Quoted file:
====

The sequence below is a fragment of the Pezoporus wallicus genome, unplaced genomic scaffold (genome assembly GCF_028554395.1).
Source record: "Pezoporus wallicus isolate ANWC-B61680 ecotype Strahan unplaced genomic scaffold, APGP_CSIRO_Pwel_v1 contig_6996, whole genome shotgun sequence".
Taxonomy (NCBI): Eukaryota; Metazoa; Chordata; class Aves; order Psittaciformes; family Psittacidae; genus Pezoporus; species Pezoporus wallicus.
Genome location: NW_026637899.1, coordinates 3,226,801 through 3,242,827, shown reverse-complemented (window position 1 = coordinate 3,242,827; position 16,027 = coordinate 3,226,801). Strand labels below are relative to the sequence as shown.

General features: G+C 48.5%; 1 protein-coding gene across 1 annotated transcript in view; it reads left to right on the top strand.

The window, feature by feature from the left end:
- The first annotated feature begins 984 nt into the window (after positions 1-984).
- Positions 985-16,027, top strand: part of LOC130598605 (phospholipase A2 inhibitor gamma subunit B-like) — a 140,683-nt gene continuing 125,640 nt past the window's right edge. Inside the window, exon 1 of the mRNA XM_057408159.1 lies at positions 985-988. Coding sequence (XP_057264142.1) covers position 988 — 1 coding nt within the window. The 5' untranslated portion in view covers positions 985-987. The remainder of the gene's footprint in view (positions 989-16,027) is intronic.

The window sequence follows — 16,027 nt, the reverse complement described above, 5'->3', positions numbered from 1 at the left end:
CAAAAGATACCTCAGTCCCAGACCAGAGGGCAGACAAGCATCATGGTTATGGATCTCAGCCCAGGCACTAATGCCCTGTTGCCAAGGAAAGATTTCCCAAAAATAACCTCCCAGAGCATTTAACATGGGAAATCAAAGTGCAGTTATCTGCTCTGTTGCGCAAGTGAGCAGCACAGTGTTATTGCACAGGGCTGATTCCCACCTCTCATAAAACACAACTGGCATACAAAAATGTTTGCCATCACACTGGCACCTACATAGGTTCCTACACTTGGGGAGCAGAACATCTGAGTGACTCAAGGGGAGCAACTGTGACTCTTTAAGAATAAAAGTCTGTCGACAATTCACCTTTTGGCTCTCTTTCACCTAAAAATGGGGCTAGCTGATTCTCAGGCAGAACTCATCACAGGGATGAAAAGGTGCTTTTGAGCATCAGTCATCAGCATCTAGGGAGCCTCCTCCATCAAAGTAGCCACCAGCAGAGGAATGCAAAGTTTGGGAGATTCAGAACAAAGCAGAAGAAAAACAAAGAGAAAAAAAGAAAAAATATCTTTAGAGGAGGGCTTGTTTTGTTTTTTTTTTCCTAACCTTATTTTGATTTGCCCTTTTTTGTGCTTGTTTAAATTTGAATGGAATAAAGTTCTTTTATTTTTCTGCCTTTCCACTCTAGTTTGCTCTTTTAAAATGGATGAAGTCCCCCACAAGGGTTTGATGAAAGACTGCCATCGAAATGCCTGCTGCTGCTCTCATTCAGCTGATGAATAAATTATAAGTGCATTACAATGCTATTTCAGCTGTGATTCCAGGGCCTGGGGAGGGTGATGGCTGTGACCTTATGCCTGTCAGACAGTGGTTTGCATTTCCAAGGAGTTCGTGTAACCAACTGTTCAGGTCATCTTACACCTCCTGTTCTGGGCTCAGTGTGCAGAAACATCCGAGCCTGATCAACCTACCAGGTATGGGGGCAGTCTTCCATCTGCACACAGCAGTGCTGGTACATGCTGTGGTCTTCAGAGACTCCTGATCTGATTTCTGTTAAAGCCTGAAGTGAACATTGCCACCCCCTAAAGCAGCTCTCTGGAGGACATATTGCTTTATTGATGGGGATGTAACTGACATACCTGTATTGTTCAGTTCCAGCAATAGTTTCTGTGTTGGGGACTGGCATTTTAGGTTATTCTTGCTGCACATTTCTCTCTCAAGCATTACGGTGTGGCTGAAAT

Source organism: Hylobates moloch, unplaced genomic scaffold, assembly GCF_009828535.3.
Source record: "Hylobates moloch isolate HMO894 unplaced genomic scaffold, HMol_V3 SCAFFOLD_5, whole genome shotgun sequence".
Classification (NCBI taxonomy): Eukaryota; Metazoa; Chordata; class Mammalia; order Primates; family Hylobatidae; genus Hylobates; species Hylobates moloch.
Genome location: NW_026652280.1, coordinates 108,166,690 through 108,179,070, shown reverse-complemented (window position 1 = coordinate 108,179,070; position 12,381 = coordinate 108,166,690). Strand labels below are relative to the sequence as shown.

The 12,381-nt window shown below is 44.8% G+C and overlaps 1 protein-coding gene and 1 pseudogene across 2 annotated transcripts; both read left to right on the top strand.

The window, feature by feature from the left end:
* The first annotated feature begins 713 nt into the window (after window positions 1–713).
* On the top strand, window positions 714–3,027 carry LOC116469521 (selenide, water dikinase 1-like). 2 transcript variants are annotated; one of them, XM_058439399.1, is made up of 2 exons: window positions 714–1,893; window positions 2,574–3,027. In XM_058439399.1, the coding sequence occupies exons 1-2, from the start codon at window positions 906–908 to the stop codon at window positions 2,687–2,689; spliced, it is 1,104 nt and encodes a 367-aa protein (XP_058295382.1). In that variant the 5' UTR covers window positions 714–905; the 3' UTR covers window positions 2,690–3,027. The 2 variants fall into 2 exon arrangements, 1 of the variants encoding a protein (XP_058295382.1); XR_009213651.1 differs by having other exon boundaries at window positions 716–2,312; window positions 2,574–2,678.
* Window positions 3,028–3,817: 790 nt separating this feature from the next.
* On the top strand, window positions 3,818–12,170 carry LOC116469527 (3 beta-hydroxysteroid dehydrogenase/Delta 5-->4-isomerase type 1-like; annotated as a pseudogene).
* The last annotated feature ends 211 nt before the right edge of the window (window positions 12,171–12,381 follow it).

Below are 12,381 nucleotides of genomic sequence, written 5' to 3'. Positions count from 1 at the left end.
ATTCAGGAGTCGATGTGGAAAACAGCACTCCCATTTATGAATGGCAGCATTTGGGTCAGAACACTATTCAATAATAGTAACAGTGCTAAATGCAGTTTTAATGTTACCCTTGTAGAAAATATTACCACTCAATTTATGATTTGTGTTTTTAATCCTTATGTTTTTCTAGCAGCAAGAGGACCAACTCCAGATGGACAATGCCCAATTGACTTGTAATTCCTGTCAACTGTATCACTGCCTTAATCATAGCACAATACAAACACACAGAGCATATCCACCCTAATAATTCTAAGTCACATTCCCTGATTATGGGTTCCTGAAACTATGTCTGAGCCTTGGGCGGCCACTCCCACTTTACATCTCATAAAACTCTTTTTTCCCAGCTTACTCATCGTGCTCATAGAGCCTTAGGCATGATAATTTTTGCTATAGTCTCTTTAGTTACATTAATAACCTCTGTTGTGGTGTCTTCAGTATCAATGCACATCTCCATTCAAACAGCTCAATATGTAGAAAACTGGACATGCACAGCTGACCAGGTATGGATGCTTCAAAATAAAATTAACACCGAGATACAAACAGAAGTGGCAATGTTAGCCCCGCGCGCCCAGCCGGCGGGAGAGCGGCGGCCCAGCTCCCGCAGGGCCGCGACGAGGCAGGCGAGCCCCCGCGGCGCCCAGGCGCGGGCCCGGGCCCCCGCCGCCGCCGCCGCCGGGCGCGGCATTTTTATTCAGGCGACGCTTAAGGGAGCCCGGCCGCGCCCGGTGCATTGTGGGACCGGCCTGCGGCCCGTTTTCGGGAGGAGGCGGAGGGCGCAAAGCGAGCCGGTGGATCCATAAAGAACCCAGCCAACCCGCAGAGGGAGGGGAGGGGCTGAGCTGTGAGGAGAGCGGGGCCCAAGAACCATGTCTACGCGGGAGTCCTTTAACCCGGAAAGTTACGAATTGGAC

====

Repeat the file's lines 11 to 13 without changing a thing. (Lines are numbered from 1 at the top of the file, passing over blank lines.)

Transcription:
Source organism: Hylobates moloch, unplaced genomic scaffold, assembly GCF_009828535.3.
Source record: "Hylobates moloch isolate HMO894 unplaced genomic scaffold, HMol_V3 SCAFFOLD_5, whole genome shotgun sequence".
Classification (NCBI taxonomy): Eukaryota; Metazoa; Chordata; class Mammalia; order Primates; family Hylobatidae; genus Hylobates; species Hylobates moloch.